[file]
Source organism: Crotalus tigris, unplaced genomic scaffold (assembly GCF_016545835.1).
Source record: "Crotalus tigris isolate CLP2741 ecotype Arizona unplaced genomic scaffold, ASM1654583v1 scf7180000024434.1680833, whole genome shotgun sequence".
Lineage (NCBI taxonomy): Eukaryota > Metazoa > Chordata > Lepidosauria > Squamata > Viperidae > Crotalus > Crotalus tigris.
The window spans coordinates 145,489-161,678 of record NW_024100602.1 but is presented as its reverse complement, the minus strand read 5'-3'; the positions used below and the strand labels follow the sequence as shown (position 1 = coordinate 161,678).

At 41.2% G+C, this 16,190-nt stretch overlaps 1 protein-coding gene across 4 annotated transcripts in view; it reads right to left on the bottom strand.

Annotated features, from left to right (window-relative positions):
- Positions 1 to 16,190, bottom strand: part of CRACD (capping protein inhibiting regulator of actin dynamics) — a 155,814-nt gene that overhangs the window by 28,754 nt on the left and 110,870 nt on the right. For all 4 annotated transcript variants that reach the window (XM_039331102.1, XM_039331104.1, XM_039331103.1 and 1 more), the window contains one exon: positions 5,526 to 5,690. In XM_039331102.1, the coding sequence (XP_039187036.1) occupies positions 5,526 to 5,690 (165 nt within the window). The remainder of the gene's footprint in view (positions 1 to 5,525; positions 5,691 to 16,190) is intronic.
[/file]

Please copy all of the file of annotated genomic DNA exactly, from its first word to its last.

Source organism: Crotalus tigris, unplaced genomic scaffold (assembly GCF_016545835.1).
Source record: "Crotalus tigris isolate CLP2741 ecotype Arizona unplaced genomic scaffold, ASM1654583v1 scf7180000024434.1680833, whole genome shotgun sequence".
Lineage (NCBI taxonomy): Eukaryota > Metazoa > Chordata > Lepidosauria > Squamata > Viperidae > Crotalus > Crotalus tigris.
The window spans coordinates 145,489-161,678 of record NW_024100602.1 but is presented as its reverse complement, the minus strand read 5'-3'; the positions used below and the strand labels follow the sequence as shown (position 1 = coordinate 161,678).

At 41.2% G+C, this 16,190-nt stretch overlaps 1 protein-coding gene across 4 annotated transcripts in view; it reads right to left on the bottom strand.

Annotated features, from left to right (window-relative positions):
- Positions 1 to 16,190, bottom strand: part of CRACD (capping protein inhibiting regulator of actin dynamics) — a 155,814-nt gene that overhangs the window by 28,754 nt on the left and 110,870 nt on the right. For all 4 annotated transcript variants that reach the window (XM_039331102.1, XM_039331104.1, XM_039331103.1 and 1 more), the window contains one exon: positions 5,526 to 5,690. In XM_039331102.1, the coding sequence (XP_039187036.1) occupies positions 5,526 to 5,690 (165 nt within the window). The remainder of the gene's footprint in view (positions 1 to 5,525; positions 5,691 to 16,190) is intronic.